Artificial Intelligence: Shell’s Initiative to Bring Employees Upto Speed on AI

February 14, 2020 | Artificial Intelligence, News

Royal Dutch Shell, the oil and gas major, has offered free online courses in AI to its employees.

About 2,000 employees at Royal Dutch Shell (NYSE:RDS.A) have shown interest in, or been sounded out by the company, in online AI courses offered by Udacity. (WSJ)

The courses are free for employees, though they can cost as much as $400 per month for a normal individual customer at Udacity. However, it is not known what fees Udacity is charging Shell for the enterprise AI course. The company describes the amount spent on AI training as “material and strategic.”

Moreover, employees such as geophysicists, petroleum engineers, and chemists, can take self-paced courses during working hours.

Shell’s AI advances in the workplace

Shell had about 280 AI projects underway as of December 2019.

The company has installed about 50,000 sensors at its massive Pernis refinery in Rotterdam to monitor equipment and operating conditions. A machine learning application processes the data from the sensors to generate potential equipment failures from 4 to 75 days. This has, therefore, reduced downtime and inventory of spares.

In another application, it is using AI to clean up data from seismic surveys and thereby create clearer images of rock formations on the seafloor. Shell was able to innovate machine learning algorithms that filtered out the noise in the images due to factors such as underwater currents. Therefore, Shell could cut the time needed to obtain clear images by 80%.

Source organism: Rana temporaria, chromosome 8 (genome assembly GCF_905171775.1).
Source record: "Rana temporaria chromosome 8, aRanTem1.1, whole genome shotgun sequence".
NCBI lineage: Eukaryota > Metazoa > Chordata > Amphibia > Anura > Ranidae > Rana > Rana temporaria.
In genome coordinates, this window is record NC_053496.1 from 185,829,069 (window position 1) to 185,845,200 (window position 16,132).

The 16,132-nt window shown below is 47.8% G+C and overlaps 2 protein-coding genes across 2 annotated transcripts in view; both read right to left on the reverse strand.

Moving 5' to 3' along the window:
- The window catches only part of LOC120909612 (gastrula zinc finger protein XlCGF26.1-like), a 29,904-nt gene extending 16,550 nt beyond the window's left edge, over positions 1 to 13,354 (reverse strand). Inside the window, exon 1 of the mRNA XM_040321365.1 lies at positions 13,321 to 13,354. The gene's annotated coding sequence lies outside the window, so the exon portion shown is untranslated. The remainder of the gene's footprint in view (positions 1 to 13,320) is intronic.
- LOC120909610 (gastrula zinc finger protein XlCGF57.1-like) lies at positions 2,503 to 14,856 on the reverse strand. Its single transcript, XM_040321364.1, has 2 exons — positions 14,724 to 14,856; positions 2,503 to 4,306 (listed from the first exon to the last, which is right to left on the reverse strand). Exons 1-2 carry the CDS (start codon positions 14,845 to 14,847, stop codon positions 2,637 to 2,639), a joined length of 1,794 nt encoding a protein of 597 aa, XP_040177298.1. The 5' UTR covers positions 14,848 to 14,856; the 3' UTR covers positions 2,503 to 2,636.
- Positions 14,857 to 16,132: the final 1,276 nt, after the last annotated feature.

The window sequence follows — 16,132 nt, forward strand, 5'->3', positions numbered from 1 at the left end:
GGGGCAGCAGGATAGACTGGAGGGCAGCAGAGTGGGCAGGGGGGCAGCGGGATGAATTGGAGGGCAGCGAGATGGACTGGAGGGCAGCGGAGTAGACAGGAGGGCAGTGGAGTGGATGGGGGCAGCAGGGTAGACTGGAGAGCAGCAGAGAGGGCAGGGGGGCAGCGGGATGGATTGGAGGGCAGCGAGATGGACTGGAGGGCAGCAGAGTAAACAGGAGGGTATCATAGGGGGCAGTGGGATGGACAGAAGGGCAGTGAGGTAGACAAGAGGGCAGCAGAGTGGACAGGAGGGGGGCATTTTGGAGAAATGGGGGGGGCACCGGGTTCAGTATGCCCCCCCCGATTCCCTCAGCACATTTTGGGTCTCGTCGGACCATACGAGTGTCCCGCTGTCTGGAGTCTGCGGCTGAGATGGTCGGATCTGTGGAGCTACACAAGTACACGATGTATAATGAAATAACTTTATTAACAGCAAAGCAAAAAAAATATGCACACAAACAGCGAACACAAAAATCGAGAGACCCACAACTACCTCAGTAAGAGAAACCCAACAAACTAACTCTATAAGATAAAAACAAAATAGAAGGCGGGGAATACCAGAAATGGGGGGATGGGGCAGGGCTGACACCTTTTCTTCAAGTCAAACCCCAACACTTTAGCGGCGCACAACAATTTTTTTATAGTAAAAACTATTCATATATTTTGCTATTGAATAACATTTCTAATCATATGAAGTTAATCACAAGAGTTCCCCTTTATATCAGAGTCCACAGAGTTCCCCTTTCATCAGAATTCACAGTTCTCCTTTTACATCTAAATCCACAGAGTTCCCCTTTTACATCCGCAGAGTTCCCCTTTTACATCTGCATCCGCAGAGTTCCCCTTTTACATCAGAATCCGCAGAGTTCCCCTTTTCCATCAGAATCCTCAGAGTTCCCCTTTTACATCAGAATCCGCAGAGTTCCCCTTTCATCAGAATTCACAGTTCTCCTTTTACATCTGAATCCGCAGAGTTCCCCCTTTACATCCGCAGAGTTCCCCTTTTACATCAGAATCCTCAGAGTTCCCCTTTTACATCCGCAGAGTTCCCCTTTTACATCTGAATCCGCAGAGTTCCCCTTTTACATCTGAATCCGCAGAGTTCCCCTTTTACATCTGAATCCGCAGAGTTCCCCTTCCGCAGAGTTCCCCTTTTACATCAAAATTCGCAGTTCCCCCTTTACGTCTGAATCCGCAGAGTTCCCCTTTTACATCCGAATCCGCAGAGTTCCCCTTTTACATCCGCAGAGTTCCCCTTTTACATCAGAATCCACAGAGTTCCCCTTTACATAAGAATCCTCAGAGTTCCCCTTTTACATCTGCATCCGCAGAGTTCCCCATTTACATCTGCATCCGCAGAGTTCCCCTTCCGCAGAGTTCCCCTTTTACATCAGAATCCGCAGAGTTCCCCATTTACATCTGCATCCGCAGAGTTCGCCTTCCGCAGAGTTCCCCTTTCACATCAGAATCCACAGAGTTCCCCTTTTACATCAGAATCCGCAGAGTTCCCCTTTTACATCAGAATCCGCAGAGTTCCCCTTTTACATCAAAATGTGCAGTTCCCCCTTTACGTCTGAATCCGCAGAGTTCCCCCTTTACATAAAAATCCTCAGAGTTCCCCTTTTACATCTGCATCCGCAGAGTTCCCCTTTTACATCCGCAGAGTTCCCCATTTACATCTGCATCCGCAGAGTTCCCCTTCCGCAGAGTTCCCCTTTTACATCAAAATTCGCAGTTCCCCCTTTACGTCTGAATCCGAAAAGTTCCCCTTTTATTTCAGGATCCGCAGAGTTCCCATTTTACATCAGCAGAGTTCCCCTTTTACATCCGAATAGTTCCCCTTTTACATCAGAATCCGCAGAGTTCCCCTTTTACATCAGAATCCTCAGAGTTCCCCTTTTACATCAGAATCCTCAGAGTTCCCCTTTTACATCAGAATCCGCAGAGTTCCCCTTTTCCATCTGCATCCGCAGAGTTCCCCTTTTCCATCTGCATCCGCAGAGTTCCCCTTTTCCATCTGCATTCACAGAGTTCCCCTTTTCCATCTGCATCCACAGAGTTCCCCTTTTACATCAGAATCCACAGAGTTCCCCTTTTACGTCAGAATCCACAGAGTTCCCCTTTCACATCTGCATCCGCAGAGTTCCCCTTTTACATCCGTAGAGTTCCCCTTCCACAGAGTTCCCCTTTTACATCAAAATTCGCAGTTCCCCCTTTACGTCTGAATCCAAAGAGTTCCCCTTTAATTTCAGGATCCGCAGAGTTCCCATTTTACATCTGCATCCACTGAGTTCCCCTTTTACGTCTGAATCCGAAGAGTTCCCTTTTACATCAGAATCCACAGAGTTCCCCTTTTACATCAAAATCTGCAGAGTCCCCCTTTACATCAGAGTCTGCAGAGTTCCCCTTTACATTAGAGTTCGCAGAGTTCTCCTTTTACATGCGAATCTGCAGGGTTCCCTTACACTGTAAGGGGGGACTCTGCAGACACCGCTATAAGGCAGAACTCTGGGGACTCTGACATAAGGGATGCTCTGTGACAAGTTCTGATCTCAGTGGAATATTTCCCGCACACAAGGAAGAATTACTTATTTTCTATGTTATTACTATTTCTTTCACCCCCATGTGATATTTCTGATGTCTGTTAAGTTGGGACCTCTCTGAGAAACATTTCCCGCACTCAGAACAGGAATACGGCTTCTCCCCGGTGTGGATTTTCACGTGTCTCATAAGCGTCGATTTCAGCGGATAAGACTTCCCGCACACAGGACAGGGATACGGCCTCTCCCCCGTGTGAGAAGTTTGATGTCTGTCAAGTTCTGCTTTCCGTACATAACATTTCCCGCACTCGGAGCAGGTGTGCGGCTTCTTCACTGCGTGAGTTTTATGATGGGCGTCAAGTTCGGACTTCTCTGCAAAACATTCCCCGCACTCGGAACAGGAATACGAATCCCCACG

“Artificial intelligence enables us to process the vast quantity of data across our businesses to generate new insights which can keep us ahead of the competition,” said Yuri Sebregts, Shell’s chief technology officer, in an email to the WSJ.

How AI-enabled employees can help

Employees could use their AI training to identify where there is scope to reduce carbon emissions or to anticipate equipment failures.

Udacity AI courses are available to Shell employees for reinforcement learning, computer vision, data analysis, and natural language processing.

Moreover, these “nanodegrees” will help employees play a meaningful role in Shell’s goal to lower its carbon footprint.

Related Story:  Is the Oil and Gas Industry Slow on the AI Uptake?                                                  

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